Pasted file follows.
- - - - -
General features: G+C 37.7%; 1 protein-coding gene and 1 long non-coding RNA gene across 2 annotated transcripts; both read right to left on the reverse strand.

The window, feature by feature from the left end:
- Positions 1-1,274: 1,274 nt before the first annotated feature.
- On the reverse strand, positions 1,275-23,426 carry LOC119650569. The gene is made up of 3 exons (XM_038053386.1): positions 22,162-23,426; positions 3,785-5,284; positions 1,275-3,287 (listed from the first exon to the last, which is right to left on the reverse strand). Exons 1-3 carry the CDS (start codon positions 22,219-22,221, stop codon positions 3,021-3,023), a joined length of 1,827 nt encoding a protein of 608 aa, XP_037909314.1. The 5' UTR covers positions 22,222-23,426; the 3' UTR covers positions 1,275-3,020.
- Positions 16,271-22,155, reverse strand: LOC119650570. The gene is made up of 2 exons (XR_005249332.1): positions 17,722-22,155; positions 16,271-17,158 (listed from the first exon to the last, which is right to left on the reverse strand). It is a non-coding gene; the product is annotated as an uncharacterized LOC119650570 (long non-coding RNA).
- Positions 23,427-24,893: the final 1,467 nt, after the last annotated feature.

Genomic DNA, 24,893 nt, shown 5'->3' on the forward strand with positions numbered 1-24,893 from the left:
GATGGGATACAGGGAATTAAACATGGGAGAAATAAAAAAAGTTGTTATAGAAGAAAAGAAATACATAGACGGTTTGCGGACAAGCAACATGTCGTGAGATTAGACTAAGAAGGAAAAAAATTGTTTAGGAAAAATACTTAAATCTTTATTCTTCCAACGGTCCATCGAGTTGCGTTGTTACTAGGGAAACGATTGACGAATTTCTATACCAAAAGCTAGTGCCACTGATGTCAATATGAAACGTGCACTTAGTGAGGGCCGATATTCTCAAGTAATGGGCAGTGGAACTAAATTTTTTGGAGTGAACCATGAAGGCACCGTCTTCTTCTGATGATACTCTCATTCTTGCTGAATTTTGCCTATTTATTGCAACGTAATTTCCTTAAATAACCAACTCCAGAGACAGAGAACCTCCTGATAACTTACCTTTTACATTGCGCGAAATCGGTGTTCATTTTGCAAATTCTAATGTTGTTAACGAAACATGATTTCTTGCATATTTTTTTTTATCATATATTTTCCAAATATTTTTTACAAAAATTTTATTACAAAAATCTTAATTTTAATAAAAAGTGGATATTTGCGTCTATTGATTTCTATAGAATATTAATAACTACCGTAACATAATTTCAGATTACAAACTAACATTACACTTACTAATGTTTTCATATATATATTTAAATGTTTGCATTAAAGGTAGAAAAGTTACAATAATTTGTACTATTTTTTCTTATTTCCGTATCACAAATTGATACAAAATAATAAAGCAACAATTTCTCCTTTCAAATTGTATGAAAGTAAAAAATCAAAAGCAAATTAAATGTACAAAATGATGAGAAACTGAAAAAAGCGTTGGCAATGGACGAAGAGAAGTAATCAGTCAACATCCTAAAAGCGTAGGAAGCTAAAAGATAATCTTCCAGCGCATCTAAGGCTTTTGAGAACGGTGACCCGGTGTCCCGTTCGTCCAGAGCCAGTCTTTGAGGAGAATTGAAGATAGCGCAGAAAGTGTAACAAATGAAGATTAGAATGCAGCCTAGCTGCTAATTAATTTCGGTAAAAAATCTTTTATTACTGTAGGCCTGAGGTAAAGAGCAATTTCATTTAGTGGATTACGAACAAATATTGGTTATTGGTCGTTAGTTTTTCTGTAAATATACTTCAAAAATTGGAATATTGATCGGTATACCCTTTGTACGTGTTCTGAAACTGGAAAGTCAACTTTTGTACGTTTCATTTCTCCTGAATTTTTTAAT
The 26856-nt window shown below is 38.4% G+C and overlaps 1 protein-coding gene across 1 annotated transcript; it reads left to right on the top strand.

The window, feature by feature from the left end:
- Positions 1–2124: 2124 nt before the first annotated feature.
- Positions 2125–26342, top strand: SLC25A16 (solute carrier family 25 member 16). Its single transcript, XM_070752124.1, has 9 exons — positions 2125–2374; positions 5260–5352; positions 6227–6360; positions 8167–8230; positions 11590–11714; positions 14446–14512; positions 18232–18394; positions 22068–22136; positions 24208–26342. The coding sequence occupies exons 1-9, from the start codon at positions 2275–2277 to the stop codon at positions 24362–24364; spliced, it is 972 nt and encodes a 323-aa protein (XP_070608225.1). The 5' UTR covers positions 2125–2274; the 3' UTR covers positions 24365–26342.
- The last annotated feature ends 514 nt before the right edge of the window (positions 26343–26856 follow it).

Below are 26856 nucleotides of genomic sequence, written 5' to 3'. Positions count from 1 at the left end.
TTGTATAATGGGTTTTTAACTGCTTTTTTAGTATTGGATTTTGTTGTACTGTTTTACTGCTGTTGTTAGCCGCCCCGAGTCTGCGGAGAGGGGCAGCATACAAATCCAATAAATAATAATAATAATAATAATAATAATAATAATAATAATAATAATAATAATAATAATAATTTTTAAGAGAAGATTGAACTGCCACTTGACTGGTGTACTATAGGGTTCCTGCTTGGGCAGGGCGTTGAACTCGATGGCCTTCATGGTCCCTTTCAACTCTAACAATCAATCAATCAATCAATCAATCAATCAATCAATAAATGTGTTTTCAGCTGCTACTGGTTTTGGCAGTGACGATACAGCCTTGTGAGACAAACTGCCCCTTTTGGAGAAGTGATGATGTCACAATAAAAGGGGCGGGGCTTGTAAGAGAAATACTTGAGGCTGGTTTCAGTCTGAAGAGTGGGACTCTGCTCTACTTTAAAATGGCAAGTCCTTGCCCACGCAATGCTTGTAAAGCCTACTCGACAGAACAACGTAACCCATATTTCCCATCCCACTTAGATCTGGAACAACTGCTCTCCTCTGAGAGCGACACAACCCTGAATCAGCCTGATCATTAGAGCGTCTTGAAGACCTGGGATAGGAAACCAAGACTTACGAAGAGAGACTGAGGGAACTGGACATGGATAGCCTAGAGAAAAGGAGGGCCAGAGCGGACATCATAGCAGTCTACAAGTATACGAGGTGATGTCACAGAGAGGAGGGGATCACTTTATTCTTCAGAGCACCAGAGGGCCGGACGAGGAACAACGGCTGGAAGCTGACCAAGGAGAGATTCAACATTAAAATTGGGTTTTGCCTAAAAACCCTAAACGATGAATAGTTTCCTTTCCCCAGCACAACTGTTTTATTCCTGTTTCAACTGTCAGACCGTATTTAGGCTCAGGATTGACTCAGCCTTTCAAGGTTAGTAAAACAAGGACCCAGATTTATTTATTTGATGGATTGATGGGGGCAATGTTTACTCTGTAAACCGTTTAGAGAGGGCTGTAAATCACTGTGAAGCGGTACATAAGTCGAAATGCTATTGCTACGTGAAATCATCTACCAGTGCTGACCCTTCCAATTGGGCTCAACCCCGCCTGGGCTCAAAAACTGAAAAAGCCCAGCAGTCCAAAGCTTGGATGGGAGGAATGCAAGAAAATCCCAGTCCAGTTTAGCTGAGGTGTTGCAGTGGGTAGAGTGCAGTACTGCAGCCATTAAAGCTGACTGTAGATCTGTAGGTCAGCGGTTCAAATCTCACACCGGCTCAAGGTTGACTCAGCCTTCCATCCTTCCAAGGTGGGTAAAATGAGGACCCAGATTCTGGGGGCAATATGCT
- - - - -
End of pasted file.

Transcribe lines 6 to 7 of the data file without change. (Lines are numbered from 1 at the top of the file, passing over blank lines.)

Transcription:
- Positions 23,427-24,893: the final 1,467 nt, after the last annotated feature.

Genomic DNA, 24,893 nt, shown 5'->3' on the forward strand with positions numbered 1-24,893 from the left: